This project, A Longitudinal Study of the Durability of Valganciclovir Therapy on Long-Term Hearing and Neurodevelopmental Outcomes in Adolescents Treated During Infancy for Symptomatic Congenital Cytomegalovirus (CMV) Diseases, will be led by David W. Kimberlin, MD. It uses a randomized cohort from an earlier study of the treatment of infants with symptomatic congenital CMV disease to ascertain whether the treatment benefits on hearing and developmental outcomes seen to 2 years of age persist over the ensuing decade. That study, known as the CASG 112 trial, was conducted by the Collaborative Antiviral Study Group and enrolled 109 subjects between 2008 and 2011. It documented that a 6 month duration of treatment of symptomatic congenital CMV provided superior hearing and developmental outcomes compared with 6 weeks of antiviral treatment, and that these benefits persisted to 2 years of age. What is not known, though, is whether these benefits persist longer than this, and whether there are any longer-term toxicities from valganciclovir therapy provided very early in life. Subjects previously enrolled in the CASG 112 study are approaching their 12th birthday. We will bring them back when they are 12 years of age for hearing and developmental assessments. Returning subjects also will have a pubertal assessment as a marker for potential gonadotoxicity from the earlier valganciclovir therapy, and for inquiry about development of any cancers. The results of this study will be important. If these benefits on hearing and development are durable, it suggests that treatment does not need to be longer than 6 months duration. On the other hand, if the benefits of 6 months of treatment are not durable (that is, if they wane over time), this is of equal value because it illumines the next study that needs to be conducted to assesses treatment of perhaps 12 months (or even longer), with or without the addition of a second antiviral drug such as letermovir. Also, if longer-term toxicities from the earlier valganciclovir therapy are identified, this will have a direct impact on the clinical treatment of patients with symptomatic congenital CMV disease. Most importantly, knowledge will be gained from this longitudinal study of long-term hearing and developmental outcomes following what is now the standard duration of treatment (6 months) that will benefit children who have received this course of therapy.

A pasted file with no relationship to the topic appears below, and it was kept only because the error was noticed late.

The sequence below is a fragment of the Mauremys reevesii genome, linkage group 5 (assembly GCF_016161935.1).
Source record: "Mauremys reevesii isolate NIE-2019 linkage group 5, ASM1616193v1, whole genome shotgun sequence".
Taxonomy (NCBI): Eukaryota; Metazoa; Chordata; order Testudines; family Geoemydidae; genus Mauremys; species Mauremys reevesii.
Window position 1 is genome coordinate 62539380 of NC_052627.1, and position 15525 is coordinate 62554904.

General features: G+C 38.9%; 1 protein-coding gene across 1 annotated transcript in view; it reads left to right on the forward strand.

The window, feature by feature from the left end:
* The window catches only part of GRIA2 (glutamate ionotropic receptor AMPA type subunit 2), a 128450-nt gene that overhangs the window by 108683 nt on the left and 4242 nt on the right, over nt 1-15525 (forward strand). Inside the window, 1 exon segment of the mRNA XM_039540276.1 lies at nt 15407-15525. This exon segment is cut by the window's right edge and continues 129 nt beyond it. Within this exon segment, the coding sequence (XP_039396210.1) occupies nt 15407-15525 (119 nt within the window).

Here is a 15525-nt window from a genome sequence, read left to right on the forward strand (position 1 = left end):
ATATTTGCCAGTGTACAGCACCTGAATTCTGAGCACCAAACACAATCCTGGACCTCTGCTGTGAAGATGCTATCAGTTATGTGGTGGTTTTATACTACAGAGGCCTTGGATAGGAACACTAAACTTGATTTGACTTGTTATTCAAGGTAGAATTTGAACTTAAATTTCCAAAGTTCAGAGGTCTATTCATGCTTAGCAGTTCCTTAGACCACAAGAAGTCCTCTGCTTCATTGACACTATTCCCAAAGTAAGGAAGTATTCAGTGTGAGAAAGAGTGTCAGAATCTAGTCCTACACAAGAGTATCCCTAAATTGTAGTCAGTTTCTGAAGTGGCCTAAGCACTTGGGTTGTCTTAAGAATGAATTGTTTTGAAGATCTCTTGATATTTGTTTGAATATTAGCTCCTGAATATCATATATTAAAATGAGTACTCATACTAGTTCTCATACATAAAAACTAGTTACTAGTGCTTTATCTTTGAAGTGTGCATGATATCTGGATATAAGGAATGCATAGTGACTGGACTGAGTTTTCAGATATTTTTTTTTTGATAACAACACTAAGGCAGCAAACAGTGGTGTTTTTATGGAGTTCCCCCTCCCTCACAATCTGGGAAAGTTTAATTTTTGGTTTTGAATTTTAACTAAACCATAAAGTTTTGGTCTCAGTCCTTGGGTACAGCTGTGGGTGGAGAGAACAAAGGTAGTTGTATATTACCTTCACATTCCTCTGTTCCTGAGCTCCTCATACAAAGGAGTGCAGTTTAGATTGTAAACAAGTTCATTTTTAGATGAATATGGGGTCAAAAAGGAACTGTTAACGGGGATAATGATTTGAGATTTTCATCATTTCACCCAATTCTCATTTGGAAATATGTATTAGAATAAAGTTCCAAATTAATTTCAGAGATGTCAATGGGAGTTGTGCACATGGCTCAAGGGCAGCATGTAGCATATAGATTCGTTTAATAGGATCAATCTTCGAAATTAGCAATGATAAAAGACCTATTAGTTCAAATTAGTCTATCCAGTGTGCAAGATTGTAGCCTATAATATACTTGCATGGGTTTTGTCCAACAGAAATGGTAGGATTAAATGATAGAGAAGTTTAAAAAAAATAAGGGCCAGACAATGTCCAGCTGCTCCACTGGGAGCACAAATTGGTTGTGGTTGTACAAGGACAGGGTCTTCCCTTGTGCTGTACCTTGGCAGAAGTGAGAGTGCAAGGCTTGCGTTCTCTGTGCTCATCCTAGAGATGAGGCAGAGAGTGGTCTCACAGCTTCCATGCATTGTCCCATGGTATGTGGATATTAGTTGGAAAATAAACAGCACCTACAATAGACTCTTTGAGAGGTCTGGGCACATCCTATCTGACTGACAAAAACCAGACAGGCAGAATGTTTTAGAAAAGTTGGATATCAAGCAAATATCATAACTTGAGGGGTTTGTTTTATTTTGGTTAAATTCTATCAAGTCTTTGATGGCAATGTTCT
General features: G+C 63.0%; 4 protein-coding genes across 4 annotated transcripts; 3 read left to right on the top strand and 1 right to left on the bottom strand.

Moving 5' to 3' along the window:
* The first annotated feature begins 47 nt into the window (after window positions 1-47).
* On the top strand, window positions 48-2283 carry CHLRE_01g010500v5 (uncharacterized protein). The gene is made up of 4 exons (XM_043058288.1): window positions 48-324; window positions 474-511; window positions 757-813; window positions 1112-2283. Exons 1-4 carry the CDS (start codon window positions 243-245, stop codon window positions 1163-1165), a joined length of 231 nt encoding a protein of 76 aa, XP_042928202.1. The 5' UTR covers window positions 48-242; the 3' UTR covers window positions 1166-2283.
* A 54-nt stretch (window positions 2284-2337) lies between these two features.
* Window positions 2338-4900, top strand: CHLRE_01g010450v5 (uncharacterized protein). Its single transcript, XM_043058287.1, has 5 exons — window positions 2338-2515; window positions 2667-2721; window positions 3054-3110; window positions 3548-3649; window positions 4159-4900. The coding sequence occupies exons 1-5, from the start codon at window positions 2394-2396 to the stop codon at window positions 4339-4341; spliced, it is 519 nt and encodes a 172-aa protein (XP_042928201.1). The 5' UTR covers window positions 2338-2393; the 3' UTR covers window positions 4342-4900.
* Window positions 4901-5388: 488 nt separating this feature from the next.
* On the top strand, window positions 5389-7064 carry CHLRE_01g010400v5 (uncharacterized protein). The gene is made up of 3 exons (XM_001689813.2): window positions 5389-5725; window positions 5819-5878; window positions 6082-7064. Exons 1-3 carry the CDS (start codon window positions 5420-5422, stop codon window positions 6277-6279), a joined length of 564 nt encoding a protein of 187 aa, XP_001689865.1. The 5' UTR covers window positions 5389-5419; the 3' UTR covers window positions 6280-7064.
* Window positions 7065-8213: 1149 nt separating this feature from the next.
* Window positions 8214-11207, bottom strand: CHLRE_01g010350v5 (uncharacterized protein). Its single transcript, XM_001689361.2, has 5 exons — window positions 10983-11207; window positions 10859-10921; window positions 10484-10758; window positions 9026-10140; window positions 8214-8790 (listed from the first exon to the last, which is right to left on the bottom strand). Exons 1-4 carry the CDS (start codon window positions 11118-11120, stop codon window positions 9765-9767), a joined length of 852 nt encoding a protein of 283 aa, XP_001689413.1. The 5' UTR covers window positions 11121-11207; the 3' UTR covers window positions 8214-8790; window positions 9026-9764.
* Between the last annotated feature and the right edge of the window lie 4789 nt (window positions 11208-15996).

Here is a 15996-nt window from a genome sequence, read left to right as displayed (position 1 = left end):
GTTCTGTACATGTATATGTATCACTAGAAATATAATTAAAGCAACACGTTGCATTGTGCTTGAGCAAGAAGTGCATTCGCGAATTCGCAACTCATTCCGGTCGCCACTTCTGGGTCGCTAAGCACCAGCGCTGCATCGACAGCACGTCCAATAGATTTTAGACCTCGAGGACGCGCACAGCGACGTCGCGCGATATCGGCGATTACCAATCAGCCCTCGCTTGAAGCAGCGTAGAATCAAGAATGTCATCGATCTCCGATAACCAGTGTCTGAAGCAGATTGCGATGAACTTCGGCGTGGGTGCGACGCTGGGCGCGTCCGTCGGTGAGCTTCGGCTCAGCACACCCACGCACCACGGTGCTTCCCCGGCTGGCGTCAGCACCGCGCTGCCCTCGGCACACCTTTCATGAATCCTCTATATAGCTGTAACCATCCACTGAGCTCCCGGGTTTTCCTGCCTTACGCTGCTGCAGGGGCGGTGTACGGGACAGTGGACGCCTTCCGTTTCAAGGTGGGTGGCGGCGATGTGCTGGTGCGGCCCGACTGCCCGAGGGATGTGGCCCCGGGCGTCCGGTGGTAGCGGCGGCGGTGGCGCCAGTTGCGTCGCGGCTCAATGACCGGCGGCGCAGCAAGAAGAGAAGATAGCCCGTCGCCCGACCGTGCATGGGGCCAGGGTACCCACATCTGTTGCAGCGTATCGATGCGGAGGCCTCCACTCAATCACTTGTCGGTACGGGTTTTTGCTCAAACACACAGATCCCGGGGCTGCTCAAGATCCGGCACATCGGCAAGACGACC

National Institute of Health (NIH)
National Institute of Allergy and Infectious Diseases (NIAID)
Specialized Center--Cooperative Agreements (U54)
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Special Emphasis Panel (ZTR1)
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University of Alabama Birmingham
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